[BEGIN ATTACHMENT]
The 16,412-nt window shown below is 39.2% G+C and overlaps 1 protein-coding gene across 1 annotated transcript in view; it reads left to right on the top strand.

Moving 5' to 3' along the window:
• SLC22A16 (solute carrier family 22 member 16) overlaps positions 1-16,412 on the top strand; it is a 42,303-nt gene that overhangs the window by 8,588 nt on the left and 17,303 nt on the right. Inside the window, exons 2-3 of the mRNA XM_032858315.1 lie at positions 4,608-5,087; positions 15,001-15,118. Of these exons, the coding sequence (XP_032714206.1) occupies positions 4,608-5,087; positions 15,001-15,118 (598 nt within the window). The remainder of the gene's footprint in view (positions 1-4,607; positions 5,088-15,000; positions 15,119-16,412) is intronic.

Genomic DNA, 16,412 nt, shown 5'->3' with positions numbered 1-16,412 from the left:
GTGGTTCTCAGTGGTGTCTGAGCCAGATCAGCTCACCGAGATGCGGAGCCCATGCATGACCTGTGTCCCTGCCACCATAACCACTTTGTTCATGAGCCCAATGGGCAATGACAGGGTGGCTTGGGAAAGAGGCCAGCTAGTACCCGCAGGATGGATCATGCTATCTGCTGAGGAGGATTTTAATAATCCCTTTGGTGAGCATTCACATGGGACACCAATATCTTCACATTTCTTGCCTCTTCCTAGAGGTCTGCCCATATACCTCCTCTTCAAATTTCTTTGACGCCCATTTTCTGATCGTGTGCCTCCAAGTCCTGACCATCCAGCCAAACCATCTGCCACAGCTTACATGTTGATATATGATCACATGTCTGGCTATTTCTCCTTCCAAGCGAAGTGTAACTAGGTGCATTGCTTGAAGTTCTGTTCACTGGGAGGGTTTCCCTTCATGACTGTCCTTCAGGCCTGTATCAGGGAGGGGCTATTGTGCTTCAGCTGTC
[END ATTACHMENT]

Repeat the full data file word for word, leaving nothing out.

The 16,412-nt window shown below is 39.2% G+C and overlaps 1 protein-coding gene across 1 annotated transcript in view; it reads left to right on the top strand.

Moving 5' to 3' along the window:
• SLC22A16 (solute carrier family 22 member 16) overlaps positions 1-16,412 on the top strand; it is a 42,303-nt gene that overhangs the window by 8,588 nt on the left and 17,303 nt on the right. Inside the window, exons 2-3 of the mRNA XM_032858315.1 lie at positions 4,608-5,087; positions 15,001-15,118. Of these exons, the coding sequence (XP_032714206.1) occupies positions 4,608-5,087; positions 15,001-15,118 (598 nt within the window). The remainder of the gene's footprint in view (positions 1-4,607; positions 5,088-15,000; positions 15,119-16,412) is intronic.

Genomic DNA, 16,412 nt, shown 5'->3' with positions numbered 1-16,412 from the left:
GTGGTTCTCAGTGGTGTCTGAGCCAGATCAGCTCACCGAGATGCGGAGCCCATGCATGACCTGTGTCCCTGCCACCATAACCACTTTGTTCATGAGCCCAATGGGCAATGACAGGGTGGCTTGGGAAAGAGGCCAGCTAGTACCCGCAGGATGGATCATGCTATCTGCTGAGGAGGATTTTAATAATCCCTTTGGTGAGCATTCACATGGGACACCAATATCTTCACATTTCTTGCCTCTTCCTAGAGGTCTGCCCATATACCTCCTCTTCAAATTTCTTTGACGCCCATTTTCTGATCGTGTGCCTCCAAGTCCTGACCATCCAGCCAAACCATCTGCCACAGCTTACATGTTGATATATGATCACATGTCTGGCTATTTCTCCTTCCAAGCGAAGTGTAACTAGGTGCATTGCTTGAAGTTCTGTTCACTGGGAGGGTTTCCCTTCATGACTGTCCTTCAGGCCTGTATCAGGGAGGGGCTATTGTGCTTCAGCTGTC